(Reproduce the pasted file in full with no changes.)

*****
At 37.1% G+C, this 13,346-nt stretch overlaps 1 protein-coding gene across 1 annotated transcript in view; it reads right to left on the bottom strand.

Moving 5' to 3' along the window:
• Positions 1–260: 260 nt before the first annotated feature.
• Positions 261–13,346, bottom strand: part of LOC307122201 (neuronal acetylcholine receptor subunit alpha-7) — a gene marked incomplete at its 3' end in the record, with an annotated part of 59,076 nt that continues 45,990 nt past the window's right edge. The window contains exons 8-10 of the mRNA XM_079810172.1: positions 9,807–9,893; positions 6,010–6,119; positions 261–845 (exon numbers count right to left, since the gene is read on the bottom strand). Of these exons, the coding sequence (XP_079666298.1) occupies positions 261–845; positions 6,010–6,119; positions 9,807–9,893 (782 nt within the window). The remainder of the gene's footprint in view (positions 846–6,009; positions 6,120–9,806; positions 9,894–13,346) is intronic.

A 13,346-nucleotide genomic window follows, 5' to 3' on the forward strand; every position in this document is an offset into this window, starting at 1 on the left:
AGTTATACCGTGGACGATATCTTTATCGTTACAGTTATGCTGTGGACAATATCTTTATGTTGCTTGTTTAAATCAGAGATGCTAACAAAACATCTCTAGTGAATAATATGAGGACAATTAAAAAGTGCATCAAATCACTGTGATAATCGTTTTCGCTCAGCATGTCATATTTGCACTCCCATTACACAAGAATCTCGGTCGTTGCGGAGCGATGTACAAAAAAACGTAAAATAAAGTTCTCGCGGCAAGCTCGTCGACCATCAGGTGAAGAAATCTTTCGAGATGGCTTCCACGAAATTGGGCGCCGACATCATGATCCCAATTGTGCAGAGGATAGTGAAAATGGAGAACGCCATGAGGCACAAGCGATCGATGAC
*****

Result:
At 37.1% G+C, this 13,346-nt stretch overlaps 1 protein-coding gene across 1 annotated transcript in view; it reads right to left on the bottom strand.

Moving 5' to 3' along the window:
• Positions 1–260: 260 nt before the first annotated feature.
• Positions 261–13,346, bottom strand: part of LOC307122201 (neuronal acetylcholine receptor subunit alpha-7) — a gene marked incomplete at its 3' end in the record, with an annotated part of 59,076 nt that continues 45,990 nt past the window's right edge. The window contains exons 8-10 of the mRNA XM_079810172.1: positions 9,807–9,893; positions 6,010–6,119; positions 261–845 (exon numbers count right to left, since the gene is read on the bottom strand). Of these exons, the coding sequence (XP_079666298.1) occupies positions 261–845; positions 6,010–6,119; positions 9,807–9,893 (782 nt within the window). The remainder of the gene's footprint in view (positions 846–6,009; positions 6,120–9,806; positions 9,894–13,346) is intronic.

A 13,346-nucleotide genomic window follows, 5' to 3' on the forward strand; every position in this document is an offset into this window, starting at 1 on the left:
AGTTATACCGTGGACGATATCTTTATCGTTACAGTTATGCTGTGGACAATATCTTTATGTTGCTTGTTTAAATCAGAGATGCTAACAAAACATCTCTAGTGAATAATATGAGGACAATTAAAAAGTGCATCAAATCACTGTGATAATCGTTTTCGCTCAGCATGTCATATTTGCACTCCCATTACACAAGAATCTCGGTCGTTGCGGAGCGATGTACAAAAAAACGTAAAATAAAGTTCTCGCGGCAAGCTCGTCGACCATCAGGTGAAGAAATCTTTCGAGATGGCTTCCACGAAATTGGGCGCCGACATCATGATCCCAATTGTGCAGAGGATAGTGAAAATGGAGAACGCCATGAGGCACAAGCGATCGATGAC